Masahiro Shinoda’s Pale Flower opens with a near-perfect sequence that says pretty much everything the film has to say about it’s main characters. Centered around a gambling den, the camera pans across the many people trying their luck, which include a pretty young woman and an ex-convict. It is a virtuoso sequence, but what makes it truly intoxicating is the score by Toru Takemitsu, who is in my (not-so-humble) opinion the greatest film composer of all time. Interspersed with, and often vaguely mimicking the sounds of money bills and gambling chips, and played against images of men (and a woman) whose faces display a desperation that borders on insanity, it perfectly evokes the recklessness that defines the lives of these characters, a trait Shinoda observes and examines with some gravity, but often with a lot of amusement. A similar sequence is repeated a little while later, this time with the stakes even higher.
These two sequences are so magnificently executed that the rest of the film simply cannot hope to match them – and to be honest, it doesn’t – yet it’s never less than compelling. Shinoda’s films, at least the ones I’ve had a chance to see so far have struck me as being among the most deliberately stylized among the Japanese New Wave filmmakers. All of the leading lights of that era have had their unique signatures, both visual and thematic, yet in many of those cases (especially Oshima and Imamura) the styles are an extension of their political ideologies and/or respective worldviews. On the other hand, Shinoda’s style, while also personal, serves more aesthetic purposes and is more indebted to external sources like Japanese theater and in the case of Pale Flower, American crime films; it is one of the reasons why his films are visually breathtaking (Buraikan being one example). It is not much of a stretch to imagine either Suzuki or Oshima gravitating towards the source material for Pale Flower – it involves crime, gangsters and young people – yet all three would come out the other side with utterly disparate results.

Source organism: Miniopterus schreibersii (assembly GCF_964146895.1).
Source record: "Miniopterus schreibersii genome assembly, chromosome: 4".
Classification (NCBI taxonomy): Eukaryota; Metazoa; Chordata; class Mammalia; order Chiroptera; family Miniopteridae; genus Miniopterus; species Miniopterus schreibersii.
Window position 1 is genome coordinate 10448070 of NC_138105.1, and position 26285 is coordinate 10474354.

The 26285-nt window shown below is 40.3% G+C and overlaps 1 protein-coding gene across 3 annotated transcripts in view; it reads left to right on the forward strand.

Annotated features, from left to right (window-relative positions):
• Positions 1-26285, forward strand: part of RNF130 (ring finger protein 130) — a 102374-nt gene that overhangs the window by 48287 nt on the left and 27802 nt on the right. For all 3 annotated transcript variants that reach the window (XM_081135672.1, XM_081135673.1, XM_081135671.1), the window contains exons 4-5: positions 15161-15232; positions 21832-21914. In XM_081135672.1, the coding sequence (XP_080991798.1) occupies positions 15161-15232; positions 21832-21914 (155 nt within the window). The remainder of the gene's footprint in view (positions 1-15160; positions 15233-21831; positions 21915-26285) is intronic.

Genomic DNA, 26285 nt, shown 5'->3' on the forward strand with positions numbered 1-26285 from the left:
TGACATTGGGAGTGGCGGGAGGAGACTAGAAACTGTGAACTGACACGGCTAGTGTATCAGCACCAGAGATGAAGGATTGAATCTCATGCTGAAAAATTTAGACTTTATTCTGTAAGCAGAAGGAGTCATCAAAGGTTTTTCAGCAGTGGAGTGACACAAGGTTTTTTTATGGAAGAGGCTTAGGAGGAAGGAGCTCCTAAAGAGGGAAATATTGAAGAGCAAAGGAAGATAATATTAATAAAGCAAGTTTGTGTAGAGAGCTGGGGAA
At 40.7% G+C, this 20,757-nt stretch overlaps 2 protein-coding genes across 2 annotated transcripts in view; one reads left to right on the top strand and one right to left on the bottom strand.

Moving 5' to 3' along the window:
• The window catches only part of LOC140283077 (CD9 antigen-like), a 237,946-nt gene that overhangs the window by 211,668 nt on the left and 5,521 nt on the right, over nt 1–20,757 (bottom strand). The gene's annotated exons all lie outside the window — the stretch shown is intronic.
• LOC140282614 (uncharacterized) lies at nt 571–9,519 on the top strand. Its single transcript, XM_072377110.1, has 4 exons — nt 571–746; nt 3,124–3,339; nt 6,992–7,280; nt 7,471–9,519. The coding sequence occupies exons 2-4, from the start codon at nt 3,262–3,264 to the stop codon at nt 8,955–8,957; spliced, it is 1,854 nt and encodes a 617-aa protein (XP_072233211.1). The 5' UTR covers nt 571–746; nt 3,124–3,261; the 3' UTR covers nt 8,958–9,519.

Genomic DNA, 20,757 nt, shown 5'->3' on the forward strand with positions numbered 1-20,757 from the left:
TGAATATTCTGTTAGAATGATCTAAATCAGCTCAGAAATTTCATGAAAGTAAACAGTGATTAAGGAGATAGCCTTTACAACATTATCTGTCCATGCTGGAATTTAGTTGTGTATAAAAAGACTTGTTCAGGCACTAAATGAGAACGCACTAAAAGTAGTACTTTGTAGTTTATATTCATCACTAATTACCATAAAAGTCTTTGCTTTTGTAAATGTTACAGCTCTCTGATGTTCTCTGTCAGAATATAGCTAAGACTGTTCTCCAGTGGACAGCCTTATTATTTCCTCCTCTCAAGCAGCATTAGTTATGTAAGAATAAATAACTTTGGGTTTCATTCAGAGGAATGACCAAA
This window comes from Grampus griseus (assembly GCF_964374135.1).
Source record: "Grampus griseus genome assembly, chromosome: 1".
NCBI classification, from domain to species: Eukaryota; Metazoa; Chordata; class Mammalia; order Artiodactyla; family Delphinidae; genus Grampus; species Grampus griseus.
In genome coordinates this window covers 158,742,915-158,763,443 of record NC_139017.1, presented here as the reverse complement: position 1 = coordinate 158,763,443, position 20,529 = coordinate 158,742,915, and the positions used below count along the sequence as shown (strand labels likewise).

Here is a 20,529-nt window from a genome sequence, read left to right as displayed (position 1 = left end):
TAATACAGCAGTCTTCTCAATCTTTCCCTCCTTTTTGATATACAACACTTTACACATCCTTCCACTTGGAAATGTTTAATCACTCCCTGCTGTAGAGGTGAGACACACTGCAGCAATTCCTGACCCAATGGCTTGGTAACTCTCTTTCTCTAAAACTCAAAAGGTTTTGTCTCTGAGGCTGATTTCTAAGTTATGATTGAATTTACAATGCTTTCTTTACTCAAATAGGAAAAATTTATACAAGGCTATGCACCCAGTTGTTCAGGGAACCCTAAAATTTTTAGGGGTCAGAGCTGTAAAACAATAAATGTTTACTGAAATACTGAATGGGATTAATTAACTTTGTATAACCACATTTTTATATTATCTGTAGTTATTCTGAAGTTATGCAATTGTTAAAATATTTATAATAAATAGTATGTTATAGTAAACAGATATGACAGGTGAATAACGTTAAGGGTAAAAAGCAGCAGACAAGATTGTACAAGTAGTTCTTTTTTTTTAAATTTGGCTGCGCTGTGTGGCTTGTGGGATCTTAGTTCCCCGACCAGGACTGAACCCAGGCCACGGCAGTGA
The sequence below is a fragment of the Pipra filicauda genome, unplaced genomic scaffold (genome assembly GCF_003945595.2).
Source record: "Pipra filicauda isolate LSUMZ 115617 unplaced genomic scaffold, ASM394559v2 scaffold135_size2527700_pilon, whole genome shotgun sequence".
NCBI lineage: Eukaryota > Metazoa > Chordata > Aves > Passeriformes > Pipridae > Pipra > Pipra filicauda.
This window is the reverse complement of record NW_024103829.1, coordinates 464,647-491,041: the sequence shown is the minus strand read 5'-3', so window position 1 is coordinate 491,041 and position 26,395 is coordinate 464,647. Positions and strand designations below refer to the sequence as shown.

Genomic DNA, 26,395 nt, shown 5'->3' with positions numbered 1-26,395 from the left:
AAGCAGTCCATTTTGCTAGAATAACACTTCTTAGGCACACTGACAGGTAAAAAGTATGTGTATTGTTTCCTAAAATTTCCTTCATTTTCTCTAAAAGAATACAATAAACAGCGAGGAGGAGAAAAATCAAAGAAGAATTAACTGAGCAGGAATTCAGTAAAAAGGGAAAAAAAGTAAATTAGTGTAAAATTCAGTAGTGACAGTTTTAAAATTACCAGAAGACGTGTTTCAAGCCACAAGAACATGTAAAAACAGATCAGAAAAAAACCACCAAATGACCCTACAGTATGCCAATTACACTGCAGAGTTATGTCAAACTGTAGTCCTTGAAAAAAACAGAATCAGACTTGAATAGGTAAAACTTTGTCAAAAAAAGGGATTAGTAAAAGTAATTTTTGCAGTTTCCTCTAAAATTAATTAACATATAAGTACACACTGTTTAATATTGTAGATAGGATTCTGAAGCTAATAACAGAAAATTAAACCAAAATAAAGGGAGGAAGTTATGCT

Pale Flower begins with a brief voice-over from ex-convict Muraki before the scene at the gambling den where he first meets the beautiful, yet strangely eerie Saeko. Muraki has spent three years in prison for a murder, which he admits he committed for no particular reason and displays absolutely no remorse for his actions. Saeko on the other hand is primarily defined by her boredom, which leads her to seek thrills through reckless gambling. It isn’t long before the two get together, though their liaison is characterized by neither love nor physical desire but a shared spiritual emptiness and nihilistic outlook towards life. They desperately seek shallow thrills and exhilaration, though their endeavors seem strangely joyless.
Pale Flower is somewhat reminiscent of the great French master Jean Pierre-Melville, who often turned genre material into elegantly stylized vehicles of personal expression. It is also similar in the manner in which the unusual relationships between the main characters are delineated. In a film like Le Cercle Rouge (one of Melville’s masterpieces), characters are bound not by love, but a certain unwritten code of honor. Pale Flower on the other hand has two characters who again share not love but a feeling of contempt (about their lives, and about life in general). They exchange looks of intense passion mostly when gambling (even when she first visits his house, they gamble) and the final “consummation” of the relationship has an unmistakably coital undercurrent. The flip side is that Shinoda is content to merely gaze at the characters’ moral bankruptcy with detachment. This impassivity means neither of the characters ever rise above their basic traits and impulses to embodythe existential despair that the film tries to convey. What could have been a complex and thought-provoking yakuza noir eventually becomes not much more than an exercise in chic nihilism, albeit an undeniably stylish one.